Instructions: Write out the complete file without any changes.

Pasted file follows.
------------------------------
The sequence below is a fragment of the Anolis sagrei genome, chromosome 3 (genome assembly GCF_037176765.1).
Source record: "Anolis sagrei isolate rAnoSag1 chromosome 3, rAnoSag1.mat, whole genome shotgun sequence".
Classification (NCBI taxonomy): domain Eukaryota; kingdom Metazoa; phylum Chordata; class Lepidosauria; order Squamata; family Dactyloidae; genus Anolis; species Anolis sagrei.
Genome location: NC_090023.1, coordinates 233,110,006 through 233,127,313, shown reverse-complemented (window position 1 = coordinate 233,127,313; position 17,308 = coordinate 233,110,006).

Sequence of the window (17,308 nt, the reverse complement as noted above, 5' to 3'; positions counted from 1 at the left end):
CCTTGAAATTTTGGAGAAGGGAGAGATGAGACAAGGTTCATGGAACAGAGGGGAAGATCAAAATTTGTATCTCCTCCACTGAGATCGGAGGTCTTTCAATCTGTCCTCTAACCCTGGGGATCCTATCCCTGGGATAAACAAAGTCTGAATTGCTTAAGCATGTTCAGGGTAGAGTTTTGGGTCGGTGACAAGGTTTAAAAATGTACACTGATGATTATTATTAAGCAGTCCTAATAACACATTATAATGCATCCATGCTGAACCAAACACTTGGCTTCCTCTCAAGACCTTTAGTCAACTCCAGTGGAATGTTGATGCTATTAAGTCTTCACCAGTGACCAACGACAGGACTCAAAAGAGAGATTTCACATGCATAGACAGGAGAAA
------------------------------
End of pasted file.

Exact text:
The sequence below is a fragment of the Anolis sagrei genome, chromosome 3 (genome assembly GCF_037176765.1).
Source record: "Anolis sagrei isolate rAnoSag1 chromosome 3, rAnoSag1.mat, whole genome shotgun sequence".
Classification (NCBI taxonomy): domain Eukaryota; kingdom Metazoa; phylum Chordata; class Lepidosauria; order Squamata; family Dactyloidae; genus Anolis; species Anolis sagrei.
Genome location: NC_090023.1, coordinates 233,110,006 through 233,127,313, shown reverse-complemented (window position 1 = coordinate 233,127,313; position 17,308 = coordinate 233,110,006).

Sequence of the window (17,308 nt, the reverse complement as noted above, 5' to 3'; positions counted from 1 at the left end):
CCTTGAAATTTTGGAGAAGGGAGAGATGAGACAAGGTTCATGGAACAGAGGGGAAGATCAAAATTTGTATCTCCTCCACTGAGATCGGAGGTCTTTCAATCTGTCCTCTAACCCTGGGGATCCTATCCCTGGGATAAACAAAGTCTGAATTGCTTAAGCATGTTCAGGGTAGAGTTTTGGGTCGGTGACAAGGTTTAAAAATGTACACTGATGATTATTATTAAGCAGTCCTAATAACACATTATAATGCATCCATGCTGAACCAAACACTTGGCTTCCTCTCAAGACCTTTAGTCAACTCCAGTGGAATGTTGATGCTATTAAGTCTTCACCAGTGACCAACGACAGGACTCAAAAGAGAGATTTCACATGCATAGACAGGAGAAA